In 1977, the BMO's Head Office moved to Toronto, Canada's economical engine. The atmosphere at the Games was marred however when a bomb exploded during the celebration in Centennial Park. The first Canadian bank to open a branch abroad, the Bank of Montreal is today a major international bank with 1,100 branches across Canada and around the world. television. It played a major role in the development of the country, taking part in the financing of the first transcontinental railway in the 1880s. The latter event took place not at the boxing ring but in the basketball arena, at the demand of U.S. The Bank of Montreal served as Canada's central bank until the creation of the Bank of Canada in 1935. There were also emotional scenes, such as when Muhammad Ali, clearly affected by Parkinson's disease, lit the Olympic torch and received a replacement medal for the one he had discarded in 1960.
John Grey, a retired dry goods merchant, was the first President of the Bank of Montreal and Robert Griffin worked as the first cashier. This was popularly felt to be an appropriate recompense for the previous national disgrace involving Ben Johnson. For the first few years of its existence, the Bank occupied a small building on Saint Paul Street. Canadians savoured Donovan Bailey's record-breaking gold medal run in the 100-metre dash. The Bank opened in Montreal, Quebec on November 3, 1817. In the stadium in 1996, the highlight was 200 m runner Michael Johnson annihilating the world record in front of a home crowd. It has been referred to as BMO or Canada's First Bank. It was also widely rumoured that the Coca-Cola company was highly influential in the 1996 Games being hosted by their home city of Atlanta, Georgia.
The Bank of Montreal is Canada's oldest chartered bank and began business in 1817. By then the process of choosing a location for the Games had itself become a commercial concern; allegations of corruption rocked the International Olympic Committee, in particular with reference to Salt Lake City's bid to host the Winter Olympic Games. . basketball's "Dream Team." 1992 also saw the reintroduction to the Games of several smaller European states which had been incorporated into the USSR since World War II. It operates under the corporate brand BMO Financial Group; the services of the bank itself are now marketed as BMO Bank of Montreal. In evidence there was increased professionalism amongst Olympic athletes, exemplified by U.S. Bank of Montreal was founded in 1817, making it Canada's oldest bank. The 1992 Barcelona Games were cleaner, although not without incident.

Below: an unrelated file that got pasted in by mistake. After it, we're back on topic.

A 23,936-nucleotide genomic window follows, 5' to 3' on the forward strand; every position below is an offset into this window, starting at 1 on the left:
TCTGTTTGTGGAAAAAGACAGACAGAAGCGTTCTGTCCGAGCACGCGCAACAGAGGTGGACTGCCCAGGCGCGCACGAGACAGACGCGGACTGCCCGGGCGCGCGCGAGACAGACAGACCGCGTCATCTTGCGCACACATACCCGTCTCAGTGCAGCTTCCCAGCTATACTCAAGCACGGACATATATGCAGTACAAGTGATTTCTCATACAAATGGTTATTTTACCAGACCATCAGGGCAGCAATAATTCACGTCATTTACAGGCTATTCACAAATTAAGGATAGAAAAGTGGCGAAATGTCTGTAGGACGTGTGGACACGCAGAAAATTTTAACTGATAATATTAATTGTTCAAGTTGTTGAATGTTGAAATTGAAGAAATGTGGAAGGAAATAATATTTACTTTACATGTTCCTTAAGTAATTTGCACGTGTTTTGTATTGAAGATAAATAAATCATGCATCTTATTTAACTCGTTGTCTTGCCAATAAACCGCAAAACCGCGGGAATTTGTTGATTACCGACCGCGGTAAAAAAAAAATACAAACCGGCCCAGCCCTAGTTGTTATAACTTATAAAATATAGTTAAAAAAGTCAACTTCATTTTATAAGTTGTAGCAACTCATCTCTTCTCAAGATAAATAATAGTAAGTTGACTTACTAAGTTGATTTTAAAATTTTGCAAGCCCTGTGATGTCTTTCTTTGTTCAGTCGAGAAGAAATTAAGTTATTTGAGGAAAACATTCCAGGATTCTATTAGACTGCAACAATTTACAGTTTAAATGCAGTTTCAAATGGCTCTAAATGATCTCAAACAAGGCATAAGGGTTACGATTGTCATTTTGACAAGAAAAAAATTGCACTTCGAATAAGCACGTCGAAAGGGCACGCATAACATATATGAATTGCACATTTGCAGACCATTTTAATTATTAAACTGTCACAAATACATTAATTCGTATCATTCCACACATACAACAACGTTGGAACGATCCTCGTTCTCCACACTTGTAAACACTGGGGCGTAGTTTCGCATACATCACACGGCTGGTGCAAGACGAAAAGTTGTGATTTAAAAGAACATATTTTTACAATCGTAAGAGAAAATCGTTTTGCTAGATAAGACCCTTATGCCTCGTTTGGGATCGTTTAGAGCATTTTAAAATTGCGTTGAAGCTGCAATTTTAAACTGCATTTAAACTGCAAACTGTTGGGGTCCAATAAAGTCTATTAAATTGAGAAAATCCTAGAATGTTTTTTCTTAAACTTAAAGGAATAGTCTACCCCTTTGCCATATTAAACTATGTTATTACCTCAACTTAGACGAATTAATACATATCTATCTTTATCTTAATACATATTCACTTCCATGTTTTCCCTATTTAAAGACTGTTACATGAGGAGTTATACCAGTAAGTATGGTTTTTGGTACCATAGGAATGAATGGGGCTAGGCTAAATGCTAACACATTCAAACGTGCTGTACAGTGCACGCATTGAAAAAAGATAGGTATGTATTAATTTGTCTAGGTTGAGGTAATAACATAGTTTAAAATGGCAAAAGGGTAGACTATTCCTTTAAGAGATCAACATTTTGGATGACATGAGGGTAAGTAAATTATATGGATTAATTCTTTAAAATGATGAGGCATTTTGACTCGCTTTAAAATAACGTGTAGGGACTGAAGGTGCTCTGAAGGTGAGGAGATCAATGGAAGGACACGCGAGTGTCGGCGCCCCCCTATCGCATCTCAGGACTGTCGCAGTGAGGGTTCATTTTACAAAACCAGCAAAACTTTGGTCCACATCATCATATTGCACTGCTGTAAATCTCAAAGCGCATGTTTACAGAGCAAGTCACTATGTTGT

Bank of Montreal TSX: BMO NYSE: BMO is Canada's fifth largest banks, and is classified as a Domestic Chartered Bank (Schedule I). On the bright side, drug testing and regulation authorities were catching up with the cheating that had been endemic in athletics for some years. Cirrus Network for MasterCard card users. This decision in particular would lead to a total overhaul of the judging process before the next games. MasterCard International. This culminated in local light-middleweight Park Si-hun being awarded the gold medal despite being conclusively outboxed in the final by American Roy Jones, Jr. Interac. There was an additional scandal in the boxing ring, where Korean fighters were awarded dubious decisions by the judges.
BMO Nesbitt Burns. The outcry reached its zenith when Ben Johnson, the Canadian winner of the men's 100 m sprint, was discovered to be a steroid user and disqualified. BMO Life. Despite splendid drug-free performances by many individuals, the number of people who failed screenings for performance-enhancing chemicals overshadowed the games. BMO InvestorLine. The 1988 Seoul games were sadly tainted when many of the athletes failed mandatory drug tests. BMO Harris — US operations. Again, the games lost a measure of their appeal by the absence of one of the superpowers.
BMO Bank of Montreal — banking services. The games were again viable, but had become more commercial. Molson Bank (1925). These games were perhaps the first games of a new era. Merchants Bank of Canada (1922). In 1984 the Soviet Union, and 14 Eastern Europe countries, reciprocated by boycotting the Los Angeles games. Bank of British North America (1918). This contributed to the 1980 Games being a less publicised and less competitive affair, which was dominated by the host country.
People's Bank of New Brunswick (1907). Notably, Great Britain and Greece did not withdraw. People's Bank of Halifax (1905). Following the Soviet Union's invasion of Afghanistan, 66 nations, including the United States, Canada, West Germany and Japan, boycotted the 1980 games held in Moscow. Exchange Bank of Yarmouth (1903). The Romanian gymnast Nadia Comaneci won the women's individual all around gold medal with a succession of perfect scores, thus giving birth to a gymnastics dynasty in Romania. Commercial Bank of Canada (1868). There was also a boycott by African nations to protest a recent tour of apartheid South Africa by a New Zealand rugby side.
For a time, it seemed that the Olympics might no longer be a viable financial proposition. There was no such tragedy in Montreal in 1976, but bad planning led to the Games' cost far exceeding the budget. Some memorable athletic achievements did occur during these Games, notably the winning of a record seven gold medals by United States swimmer Mark Spitz, and the winning of three gold medals by 16-year-old Soviet gymnast Olga Korbut. After much debate, it was decided that the Games would continue, but proceedings were obviously dominated by these events.
In the firefight that followed, 15 people, including the remaining nine Israeli athletes and all but one of the terrorists, were killed. Eventually the captors, still holding their hostages, were offered safe passage and taken to an airport, where they were ambushed by German security forces. When the Israelis refused to make concessions, a tense stand-off ensued while negotiations continued. The terrorists demanded that Israel release numerous Arab prisoners.